YOUR Premier League club’s most important player for 2017/18

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Crystal Palace: Wilfried Zaha

Frank de Boer was a left-field appointment (perhaps also a study into how quickly and unfairly a manager’s reputation can be re-evaluated) and Palace have made some interesting signings. They’ve needed a new centre-half for some time and Jairo Riedewald has ticked that box, while prospect-in-perpetuity Ruben Loftus-Cheek has also arrived.

But ultimately, looking beyond Zaha would be contrary. He’s their best player and the one capable of hurting opponents the most. The great success of this window has been Steve Parrish’s nous in pricing his biggest asset out of a move and, inevitably, Zaha’s fitness and form will go a long way to defining the tone of the season ahead.

Everton: Jordan Pickford

Everton haven’t enjoyed good goalkeeping for years. In fact, it hasn’t really been a true strength since Neville Southall was at his peak.

Over the summer, Ronald Koeman has made important additions in every department, but Pickford is the master brick. He’s an outstanding shot-stopper, a prerequisite, but he’s also a vocal figure too and the organisation and authority he brings to the role will be essential to creating some stability behind a reconstructed defence.

Huddersfield: Aaron Mooy

Premier League audiences might well have seen Mooy for the first time during the 2016 Championship play-off final. It wasn’t a day for creation or flair, being an agonising struggle of a match, so better to reserve judgement.

Huddersfield are the weakest of the promoted teams and they will have to lean heavily on Mooy if they are to survive. Athletically he’s not the most impressive and might struggle with the pace of a higher division, but the quality of his distribution should allow him to belong and his set-piece delivery will be particularly important.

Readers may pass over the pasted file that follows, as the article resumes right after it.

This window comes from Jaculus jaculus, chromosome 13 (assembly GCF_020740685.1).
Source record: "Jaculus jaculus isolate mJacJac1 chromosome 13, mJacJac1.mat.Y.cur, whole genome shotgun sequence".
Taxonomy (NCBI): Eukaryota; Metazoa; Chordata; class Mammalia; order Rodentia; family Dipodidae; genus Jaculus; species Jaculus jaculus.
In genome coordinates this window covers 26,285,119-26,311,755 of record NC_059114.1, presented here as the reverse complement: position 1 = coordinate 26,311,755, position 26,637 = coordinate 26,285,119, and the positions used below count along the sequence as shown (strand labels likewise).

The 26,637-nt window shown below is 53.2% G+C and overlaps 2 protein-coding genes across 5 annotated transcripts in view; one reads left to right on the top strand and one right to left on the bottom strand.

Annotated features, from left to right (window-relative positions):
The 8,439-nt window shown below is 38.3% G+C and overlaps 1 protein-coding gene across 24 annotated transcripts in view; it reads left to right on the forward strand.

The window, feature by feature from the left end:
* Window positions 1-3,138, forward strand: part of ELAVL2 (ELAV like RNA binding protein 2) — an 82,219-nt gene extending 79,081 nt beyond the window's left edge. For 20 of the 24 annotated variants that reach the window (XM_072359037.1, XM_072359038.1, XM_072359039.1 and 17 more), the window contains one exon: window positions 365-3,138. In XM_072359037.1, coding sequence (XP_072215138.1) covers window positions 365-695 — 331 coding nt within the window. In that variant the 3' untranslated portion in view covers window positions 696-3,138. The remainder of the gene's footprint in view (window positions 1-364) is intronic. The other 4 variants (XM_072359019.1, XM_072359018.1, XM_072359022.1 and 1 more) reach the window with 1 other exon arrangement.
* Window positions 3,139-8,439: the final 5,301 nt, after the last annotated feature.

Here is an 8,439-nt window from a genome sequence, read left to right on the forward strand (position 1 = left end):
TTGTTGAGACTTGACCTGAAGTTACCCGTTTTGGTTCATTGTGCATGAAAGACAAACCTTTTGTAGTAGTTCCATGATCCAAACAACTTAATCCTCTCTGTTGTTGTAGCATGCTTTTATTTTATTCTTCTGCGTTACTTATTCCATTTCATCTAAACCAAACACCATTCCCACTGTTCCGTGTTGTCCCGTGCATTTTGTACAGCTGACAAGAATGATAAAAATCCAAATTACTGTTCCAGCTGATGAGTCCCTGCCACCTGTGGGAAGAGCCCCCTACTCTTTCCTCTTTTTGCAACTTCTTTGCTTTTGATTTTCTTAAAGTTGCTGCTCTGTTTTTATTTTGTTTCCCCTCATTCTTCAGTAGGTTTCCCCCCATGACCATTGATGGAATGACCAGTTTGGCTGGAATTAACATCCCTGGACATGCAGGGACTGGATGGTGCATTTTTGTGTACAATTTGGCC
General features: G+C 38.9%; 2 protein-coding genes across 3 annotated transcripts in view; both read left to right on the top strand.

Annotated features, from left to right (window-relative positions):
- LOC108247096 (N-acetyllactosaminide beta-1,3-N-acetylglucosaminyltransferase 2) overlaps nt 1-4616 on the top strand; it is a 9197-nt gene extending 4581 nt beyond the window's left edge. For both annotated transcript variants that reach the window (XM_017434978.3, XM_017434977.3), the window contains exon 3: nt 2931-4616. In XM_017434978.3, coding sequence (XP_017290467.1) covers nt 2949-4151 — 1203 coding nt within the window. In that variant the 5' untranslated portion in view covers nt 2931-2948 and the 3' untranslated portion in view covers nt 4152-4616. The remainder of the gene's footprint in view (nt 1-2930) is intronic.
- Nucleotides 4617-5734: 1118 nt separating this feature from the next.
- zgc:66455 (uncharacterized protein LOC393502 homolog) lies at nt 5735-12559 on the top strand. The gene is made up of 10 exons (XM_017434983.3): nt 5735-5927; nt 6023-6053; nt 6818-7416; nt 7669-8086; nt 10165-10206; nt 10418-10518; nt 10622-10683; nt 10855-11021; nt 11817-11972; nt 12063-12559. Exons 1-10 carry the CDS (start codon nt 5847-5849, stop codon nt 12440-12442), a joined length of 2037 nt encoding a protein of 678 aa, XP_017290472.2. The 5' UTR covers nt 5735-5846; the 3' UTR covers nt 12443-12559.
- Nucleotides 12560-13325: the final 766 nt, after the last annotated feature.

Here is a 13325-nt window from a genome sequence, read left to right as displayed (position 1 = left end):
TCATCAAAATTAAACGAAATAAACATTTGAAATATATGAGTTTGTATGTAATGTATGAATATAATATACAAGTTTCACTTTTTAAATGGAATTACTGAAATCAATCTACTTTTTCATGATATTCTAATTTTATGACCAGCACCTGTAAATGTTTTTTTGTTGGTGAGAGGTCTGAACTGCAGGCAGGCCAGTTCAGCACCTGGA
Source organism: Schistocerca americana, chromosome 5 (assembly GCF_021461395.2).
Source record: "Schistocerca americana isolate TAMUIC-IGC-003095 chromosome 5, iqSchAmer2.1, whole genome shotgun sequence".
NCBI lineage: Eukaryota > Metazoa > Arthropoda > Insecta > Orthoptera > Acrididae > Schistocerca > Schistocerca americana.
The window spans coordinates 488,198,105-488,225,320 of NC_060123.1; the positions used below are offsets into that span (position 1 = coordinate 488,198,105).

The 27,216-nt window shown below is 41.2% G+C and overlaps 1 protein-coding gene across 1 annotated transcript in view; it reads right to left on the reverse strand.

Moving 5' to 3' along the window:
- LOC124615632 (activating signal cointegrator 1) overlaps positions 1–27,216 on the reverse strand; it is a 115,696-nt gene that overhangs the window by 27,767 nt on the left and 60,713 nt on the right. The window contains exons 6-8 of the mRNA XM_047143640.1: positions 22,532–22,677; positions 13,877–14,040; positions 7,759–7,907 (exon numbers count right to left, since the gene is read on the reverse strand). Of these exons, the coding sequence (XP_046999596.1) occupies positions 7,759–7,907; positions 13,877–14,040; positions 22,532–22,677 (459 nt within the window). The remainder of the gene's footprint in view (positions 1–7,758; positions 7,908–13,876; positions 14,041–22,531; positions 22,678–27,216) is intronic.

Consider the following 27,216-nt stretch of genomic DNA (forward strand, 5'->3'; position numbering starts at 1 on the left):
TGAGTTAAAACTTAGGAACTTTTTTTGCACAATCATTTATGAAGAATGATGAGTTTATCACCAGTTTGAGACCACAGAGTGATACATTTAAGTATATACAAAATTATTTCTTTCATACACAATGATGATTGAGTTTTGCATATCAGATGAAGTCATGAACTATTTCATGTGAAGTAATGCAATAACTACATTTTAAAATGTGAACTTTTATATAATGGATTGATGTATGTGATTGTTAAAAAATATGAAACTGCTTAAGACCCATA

Leicester: Wilfred Ndidi

Perhaps chastened by the expensive blanks they fired a year ago, Leicester have remained relatively quiet over the summer. Harry Maguire and goalkeeper Eldin Jakupovic have been signed from Hull, and defensive midfielder Vicente Iborra has joined from Sevilla. It’s also anticipated that Kelechi Iheanacho will eventually sign, but for the moment much remains as it was.

Wilfred Ndidi, therefore, should grow to prominence. The Nigerian's first season was characterised by two wonderful goals, but those were welcome anomalies rather than true depictions of style.

He’s a force in central midfield and, frighteningly, won’t even turn 21 until December. Leicester will depend on Kasper Schmeichel, on the new centre-back pairing in front of him, and - naturally - on the goals of Jamie Vardy, but Ndidi’s performances will define the steadiness of their footing in games.

Liverpool: Sadio Mane

Even with Mohamed Salah’s arrival from Roma, Mane still brings the essential thrust. With him they are cutting, dynamic and extremely difficult to contain; without him Jurgen Klopp’s side are often sluggish and predictable.

Salah should dilute his importance slightly, because there’s a stylistic overlap between the two, but losing Mane for any great length of time would still be a disaster. Liverpool depend on the penetration he provides and they are an entirely different proposition when he plays.